In order for a child custody hearing to go smoothly, it is best for both parents to work together before the hearing to establish a parenting plan. While it can be difficult to work closely with a partner you are divorcing or separated from, it is in the best interest of both the parents and the child to know what will be required in a parenting plan and to come to the hearing prepared, having already agreed on a number of issues as much as possible.
Parenting plans should include several key elements. A parenting time schedule should indicate who will have custody of the child each day of the year, transportation arrangements define how the child will travel between parents when they are transferring custody and contact provisions for each parent to be able to reach the child when he or she does not have custody of the child.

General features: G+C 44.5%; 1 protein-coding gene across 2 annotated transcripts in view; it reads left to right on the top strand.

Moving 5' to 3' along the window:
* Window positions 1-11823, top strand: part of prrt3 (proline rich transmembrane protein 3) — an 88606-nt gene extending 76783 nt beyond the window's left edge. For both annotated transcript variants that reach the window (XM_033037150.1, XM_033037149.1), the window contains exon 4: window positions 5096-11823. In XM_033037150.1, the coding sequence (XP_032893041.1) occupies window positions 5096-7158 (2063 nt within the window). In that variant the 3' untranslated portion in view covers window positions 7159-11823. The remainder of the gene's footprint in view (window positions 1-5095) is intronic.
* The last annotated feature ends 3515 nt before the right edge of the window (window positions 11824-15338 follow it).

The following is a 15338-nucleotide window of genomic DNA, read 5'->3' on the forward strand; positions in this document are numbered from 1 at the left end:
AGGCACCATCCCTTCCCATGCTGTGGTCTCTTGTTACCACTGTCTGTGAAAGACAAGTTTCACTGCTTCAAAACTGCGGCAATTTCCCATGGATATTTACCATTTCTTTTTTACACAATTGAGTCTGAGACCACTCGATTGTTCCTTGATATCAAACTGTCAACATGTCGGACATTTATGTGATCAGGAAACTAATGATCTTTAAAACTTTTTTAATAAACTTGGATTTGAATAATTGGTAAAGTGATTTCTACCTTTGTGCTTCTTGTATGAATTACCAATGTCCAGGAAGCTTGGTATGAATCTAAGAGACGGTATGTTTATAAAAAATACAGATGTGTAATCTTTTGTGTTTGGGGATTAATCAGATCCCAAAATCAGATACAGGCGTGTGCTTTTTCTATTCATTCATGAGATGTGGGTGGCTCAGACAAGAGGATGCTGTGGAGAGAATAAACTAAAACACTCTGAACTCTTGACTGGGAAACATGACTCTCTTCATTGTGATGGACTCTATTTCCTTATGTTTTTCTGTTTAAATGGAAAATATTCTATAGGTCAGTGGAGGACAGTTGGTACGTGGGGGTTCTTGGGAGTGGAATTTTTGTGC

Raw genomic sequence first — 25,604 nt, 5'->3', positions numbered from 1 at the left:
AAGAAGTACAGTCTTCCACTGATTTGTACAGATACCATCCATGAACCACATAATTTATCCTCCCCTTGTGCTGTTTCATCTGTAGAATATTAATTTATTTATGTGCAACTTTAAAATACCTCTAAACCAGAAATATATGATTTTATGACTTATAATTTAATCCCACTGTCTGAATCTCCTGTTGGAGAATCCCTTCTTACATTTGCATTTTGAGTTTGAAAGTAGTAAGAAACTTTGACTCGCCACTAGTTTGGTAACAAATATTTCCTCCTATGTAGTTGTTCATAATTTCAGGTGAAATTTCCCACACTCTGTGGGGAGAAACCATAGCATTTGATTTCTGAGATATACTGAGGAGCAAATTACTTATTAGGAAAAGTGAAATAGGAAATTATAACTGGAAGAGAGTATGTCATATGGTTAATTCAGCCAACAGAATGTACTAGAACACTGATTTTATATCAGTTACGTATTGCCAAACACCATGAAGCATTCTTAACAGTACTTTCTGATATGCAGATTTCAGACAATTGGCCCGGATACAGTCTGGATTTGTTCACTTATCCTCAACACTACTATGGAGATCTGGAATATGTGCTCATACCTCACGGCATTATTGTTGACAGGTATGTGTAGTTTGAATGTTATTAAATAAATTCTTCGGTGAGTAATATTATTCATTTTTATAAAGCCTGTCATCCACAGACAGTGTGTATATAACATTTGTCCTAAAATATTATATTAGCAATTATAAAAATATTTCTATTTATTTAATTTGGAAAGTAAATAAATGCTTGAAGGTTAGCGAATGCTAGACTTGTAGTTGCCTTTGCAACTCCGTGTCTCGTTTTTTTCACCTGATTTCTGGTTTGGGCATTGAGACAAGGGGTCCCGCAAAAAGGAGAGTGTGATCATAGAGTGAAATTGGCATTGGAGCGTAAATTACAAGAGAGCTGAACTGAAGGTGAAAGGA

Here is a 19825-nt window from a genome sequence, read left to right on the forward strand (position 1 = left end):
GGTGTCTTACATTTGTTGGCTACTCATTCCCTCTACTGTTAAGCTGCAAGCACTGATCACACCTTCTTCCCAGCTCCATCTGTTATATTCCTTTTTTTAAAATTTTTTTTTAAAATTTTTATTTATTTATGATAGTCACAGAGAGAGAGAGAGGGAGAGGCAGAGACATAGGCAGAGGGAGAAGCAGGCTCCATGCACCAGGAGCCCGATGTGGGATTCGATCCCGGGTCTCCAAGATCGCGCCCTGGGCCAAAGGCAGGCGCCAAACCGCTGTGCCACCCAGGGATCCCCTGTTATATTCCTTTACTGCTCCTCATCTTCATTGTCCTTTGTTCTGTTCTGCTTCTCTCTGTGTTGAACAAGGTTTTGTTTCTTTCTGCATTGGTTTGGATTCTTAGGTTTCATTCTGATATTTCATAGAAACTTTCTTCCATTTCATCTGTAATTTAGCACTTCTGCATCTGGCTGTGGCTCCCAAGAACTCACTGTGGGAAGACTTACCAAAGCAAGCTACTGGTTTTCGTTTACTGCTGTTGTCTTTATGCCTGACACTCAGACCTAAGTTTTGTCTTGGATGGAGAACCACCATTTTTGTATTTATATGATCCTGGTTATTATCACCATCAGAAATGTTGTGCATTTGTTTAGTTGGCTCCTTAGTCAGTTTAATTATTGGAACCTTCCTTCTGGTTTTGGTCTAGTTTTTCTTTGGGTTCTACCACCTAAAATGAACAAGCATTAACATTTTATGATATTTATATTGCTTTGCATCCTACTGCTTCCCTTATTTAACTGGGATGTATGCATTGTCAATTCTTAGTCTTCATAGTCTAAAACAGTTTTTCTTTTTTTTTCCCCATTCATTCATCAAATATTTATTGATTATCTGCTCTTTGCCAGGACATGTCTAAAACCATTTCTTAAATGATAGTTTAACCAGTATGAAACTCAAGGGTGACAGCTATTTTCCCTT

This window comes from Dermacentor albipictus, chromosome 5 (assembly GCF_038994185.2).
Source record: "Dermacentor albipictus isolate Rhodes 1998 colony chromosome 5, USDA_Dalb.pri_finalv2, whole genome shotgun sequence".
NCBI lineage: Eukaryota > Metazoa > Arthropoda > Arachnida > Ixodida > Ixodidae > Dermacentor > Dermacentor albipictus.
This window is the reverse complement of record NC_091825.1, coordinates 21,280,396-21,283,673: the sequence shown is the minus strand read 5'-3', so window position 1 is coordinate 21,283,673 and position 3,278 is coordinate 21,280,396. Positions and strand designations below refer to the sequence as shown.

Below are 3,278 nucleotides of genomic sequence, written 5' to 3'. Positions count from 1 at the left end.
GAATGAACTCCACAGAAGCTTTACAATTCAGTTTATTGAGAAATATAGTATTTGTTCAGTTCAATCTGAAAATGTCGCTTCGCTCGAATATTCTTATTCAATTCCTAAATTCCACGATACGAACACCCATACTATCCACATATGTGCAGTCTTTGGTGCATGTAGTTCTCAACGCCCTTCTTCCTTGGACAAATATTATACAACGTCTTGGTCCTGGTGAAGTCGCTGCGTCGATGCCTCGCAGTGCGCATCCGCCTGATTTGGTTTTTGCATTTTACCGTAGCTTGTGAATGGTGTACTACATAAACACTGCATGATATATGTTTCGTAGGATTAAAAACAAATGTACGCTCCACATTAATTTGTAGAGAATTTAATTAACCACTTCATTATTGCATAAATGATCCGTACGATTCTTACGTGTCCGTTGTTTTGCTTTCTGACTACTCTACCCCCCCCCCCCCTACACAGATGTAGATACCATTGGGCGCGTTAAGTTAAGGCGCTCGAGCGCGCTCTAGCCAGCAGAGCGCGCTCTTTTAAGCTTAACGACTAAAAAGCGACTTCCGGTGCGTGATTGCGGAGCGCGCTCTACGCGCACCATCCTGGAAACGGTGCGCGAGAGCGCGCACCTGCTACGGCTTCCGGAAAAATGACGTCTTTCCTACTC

The judge hearing your case will listen to both you and your former partner and make custody decisions with the best interests of the child in mind. The judge may grant either sole custody or joint custody of the child at his or her discretion. If the judge chooses to grant sole custody of the child to one parent, the non-custodial parent will be unable to make legal decisions on behalf of the child. Joint custody entails that the judge believes that both parents can work together to make decisions for the child and share approximately equal parenting time. At the age of 14, a child may self-determine which parent to live with, and may formally request a change in custody every subsequent two years.
Divorcing a partner is always a difficult process, but working together to make the best possible life for your child is a worthwhile endeavor. An experienced custody attorney can guide you through the process and ensure that the child's needs are given the highest consideration.
Source: State of Georgia, "Learning about Child Custody," accessed July 08, 2016